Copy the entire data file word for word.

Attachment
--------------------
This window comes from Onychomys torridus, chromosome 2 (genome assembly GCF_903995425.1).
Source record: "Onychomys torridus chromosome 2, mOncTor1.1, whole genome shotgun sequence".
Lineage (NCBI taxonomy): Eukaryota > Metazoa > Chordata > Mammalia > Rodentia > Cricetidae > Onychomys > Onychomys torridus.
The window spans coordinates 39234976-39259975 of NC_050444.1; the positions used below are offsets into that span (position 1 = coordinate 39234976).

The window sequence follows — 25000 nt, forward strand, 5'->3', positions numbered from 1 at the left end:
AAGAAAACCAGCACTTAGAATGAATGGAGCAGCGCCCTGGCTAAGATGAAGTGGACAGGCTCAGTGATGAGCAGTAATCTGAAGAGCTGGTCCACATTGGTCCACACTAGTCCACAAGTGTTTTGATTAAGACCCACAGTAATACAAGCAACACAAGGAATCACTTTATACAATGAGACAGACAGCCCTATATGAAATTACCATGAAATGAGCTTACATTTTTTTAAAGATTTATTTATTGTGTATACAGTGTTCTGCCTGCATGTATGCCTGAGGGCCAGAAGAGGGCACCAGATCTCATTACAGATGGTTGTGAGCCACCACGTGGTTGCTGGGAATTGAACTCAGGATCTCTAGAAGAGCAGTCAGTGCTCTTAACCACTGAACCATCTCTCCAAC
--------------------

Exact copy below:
This window comes from Onychomys torridus, chromosome 2 (genome assembly GCF_903995425.1).
Source record: "Onychomys torridus chromosome 2, mOncTor1.1, whole genome shotgun sequence".
Lineage (NCBI taxonomy): Eukaryota > Metazoa > Chordata > Mammalia > Rodentia > Cricetidae > Onychomys > Onychomys torridus.
The window spans coordinates 39234976-39259975 of NC_050444.1; the positions used below are offsets into that span (position 1 = coordinate 39234976).

The window sequence follows — 25000 nt, forward strand, 5'->3', positions numbered from 1 at the left end:
AAGAAAACCAGCACTTAGAATGAATGGAGCAGCGCCCTGGCTAAGATGAAGTGGACAGGCTCAGTGATGAGCAGTAATCTGAAGAGCTGGTCCACATTGGTCCACACTAGTCCACAAGTGTTTTGATTAAGACCCACAGTAATACAAGCAACACAAGGAATCACTTTATACAATGAGACAGACAGCCCTATATGAAATTACCATGAAATGAGCTTACATTTTTTTAAAGATTTATTTATTGTGTATACAGTGTTCTGCCTGCATGTATGCCTGAGGGCCAGAAGAGGGCACCAGATCTCATTACAGATGGTTGTGAGCCACCACGTGGTTGCTGGGAATTGAACTCAGGATCTCTAGAAGAGCAGTCAGTGCTCTTAACCACTGAACCATCTCTCCAAC